Unlike your average common or garden oscillator, this one comes with a full complement of bells and whistles. It’s got twenty jets on board for a start, and that means excellent coverage on all sides. Better still, you can customise the coverage by turning off some of the nozzles on either side to produce a narrower zone.
The Kärcher Oscillating Sprinkler comes with a knob for adjusting the water pressure so you don’t need to stand at a tap while selecting the most suitable squirt distance. In a minor stroke of genius, there’s a plastic SplashGuard underneath the unit that rotates to cover the jets nearest to your face while you make extra adjustments.
Admittedly, with all nozzles open – and using typical London water pressure – the Kärcher isn’t as far reaching as the Spear & Jackson (you get about 4m of soakiness either side) but close a couple of jets on both sides and the throw increases to around 8m either side, albeit with a narrower formation. This setting is ideal for the average long and slim urban London lawn since it will cover the entire plot in one fell swoop. That means you can just leave it to do its stuff while you engage in more important pastimes.
To see how this model compares to another highly rated sprinkler then check out this Spear & Jackson BWF22 Oscillating Sprinkler vs Kärcher Premium Oscillating Sprinkler OS 5.320SV (opens in new tab) comparison feature.
Smaller gardens that need a reliable job done can expect good things from this side-to-side sprinkler. Indeed, it’s arguably the most popular sprinkler on the market and very reliable it is, too. Unlike the Kärcher reviewed above, you can’t make any adjustments to the 15 water jets but you can adjust the reach on either side by opening the two red levers near the water inlet. However, making reach adjustments on the fly is recipe for a good soaking so be sure to time your tinkering Ethan Hunt-style between oscillations.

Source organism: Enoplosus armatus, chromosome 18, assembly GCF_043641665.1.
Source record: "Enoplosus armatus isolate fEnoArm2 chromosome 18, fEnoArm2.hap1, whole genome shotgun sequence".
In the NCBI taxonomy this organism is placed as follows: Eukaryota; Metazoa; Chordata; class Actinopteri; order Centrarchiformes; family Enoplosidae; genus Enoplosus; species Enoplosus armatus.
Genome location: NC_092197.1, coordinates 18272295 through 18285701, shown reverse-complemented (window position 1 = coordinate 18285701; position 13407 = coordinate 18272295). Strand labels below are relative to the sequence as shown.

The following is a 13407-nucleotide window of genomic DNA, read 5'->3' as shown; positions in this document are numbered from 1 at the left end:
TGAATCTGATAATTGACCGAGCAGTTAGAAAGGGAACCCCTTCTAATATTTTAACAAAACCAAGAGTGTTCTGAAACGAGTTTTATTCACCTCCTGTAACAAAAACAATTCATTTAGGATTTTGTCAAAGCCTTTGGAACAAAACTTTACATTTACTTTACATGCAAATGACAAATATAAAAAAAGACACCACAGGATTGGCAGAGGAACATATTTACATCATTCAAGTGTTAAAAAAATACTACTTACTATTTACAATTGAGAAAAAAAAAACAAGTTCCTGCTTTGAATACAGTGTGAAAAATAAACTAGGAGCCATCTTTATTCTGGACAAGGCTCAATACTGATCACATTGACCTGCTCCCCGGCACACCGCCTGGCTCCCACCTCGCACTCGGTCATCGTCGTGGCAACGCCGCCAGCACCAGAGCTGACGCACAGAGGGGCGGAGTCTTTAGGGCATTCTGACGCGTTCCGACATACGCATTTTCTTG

The Hozelock’s wide sledge-style design keeps it firmly in place even on steep inclines so perhaps consider it if your lawn is as hilly as the South Downs and preferably rectangular in shape.
This oscillating model is the epitome of a basic, no-nonsense garden sprinkler. It's crazy cheap, so much so that you could buy multiple units for the cost of some other rival models, and you simply plug it in and away it goes.
As with most cheaper models, this sprinklers action is driven by the water running through it, and coverage is directly dependent on water pressure. This means you can just open or close your tap to grow or shrink its nozzle spray spread and distance travelled. You can lock the angle and direction of spray, too, meaning that if you want to just water a narrow patch of your garden, such as a flowerbed, then you can do so.
The build quality is just average and there's no doubting that this unit is made largely out of plastic, so don't expect decades of use, but when it’s as cheap as this, we're not sure that's really something to worry about.
Like the excellent Kärcher reviewed above, this Gardena model’s 16 water jets can be adjusted for either a wide or narrow reach depending on the size and shape of the garden. However, unlike the Kärcher’s 20 nozzles which you can switch on and off, the Gardena’s system uses two banks of permanently on nozzles which can be aimed side to side to provide a narrow or wide zone, or even adjusted so one bank of jets forms a straight line, while the other bank waters the rest of the lawn plus perhaps a flower bed on the side.
The Gardena’s nozzles are wider than the norm and that means the reach is nowhere near as far as the supreme Spear & Jackson or the Kärcher with two of its jet banks turned off. On the plus side, the increased amount of water coming out of each jet is very similar to that of rain drops so in many ways this sprinkler provides more water per squirty oscillation.